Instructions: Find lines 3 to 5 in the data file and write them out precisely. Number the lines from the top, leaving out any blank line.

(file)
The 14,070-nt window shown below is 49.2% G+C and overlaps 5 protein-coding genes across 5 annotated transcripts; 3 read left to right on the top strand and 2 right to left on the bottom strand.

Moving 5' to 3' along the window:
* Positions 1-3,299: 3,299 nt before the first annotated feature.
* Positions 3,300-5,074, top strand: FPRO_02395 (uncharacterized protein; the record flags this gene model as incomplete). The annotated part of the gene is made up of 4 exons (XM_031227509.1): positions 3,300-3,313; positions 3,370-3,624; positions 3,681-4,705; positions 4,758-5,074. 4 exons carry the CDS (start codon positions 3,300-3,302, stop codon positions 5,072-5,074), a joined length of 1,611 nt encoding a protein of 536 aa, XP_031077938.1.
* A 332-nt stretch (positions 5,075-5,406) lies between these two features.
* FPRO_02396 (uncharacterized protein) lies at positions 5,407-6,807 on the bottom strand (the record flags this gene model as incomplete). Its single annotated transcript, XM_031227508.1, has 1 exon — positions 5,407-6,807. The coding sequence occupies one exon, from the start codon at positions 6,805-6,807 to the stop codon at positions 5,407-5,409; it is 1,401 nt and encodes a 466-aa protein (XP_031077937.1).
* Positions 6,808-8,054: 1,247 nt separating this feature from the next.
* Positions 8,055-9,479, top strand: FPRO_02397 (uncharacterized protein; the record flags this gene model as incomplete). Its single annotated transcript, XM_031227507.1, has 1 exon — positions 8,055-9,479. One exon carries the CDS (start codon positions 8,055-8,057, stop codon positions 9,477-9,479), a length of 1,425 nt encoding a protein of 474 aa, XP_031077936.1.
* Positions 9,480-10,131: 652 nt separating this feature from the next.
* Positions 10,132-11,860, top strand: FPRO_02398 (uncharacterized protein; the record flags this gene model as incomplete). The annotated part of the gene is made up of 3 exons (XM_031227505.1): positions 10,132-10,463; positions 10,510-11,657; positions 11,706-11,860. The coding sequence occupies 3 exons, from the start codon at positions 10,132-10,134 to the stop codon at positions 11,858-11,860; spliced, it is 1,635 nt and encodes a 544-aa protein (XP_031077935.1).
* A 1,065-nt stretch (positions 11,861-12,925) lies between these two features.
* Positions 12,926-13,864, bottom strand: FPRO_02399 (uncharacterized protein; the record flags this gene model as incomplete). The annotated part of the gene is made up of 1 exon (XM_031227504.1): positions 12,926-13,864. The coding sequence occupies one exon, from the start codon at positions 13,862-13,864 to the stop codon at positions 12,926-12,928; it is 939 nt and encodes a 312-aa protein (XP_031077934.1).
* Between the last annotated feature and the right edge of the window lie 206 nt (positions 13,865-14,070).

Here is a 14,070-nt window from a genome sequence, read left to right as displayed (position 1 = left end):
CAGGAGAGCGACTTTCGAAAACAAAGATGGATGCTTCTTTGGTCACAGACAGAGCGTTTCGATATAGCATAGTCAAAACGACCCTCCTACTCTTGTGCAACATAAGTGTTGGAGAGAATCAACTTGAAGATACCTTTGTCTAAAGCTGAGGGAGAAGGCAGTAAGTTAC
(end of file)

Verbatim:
* Positions 1-3,299: 3,299 nt before the first annotated feature.
* Positions 3,300-5,074, top strand: FPRO_02395 (uncharacterized protein; the record flags this gene model as incomplete). The annotated part of the gene is made up of 4 exons (XM_031227509.1): positions 3,300-3,313; positions 3,370-3,624; positions 3,681-4,705; positions 4,758-5,074. 4 exons carry the CDS (start codon positions 3,300-3,302, stop codon positions 5,072-5,074), a joined length of 1,611 nt encoding a protein of 536 aa, XP_031077938.1.
* A 332-nt stretch (positions 5,075-5,406) lies between these two features.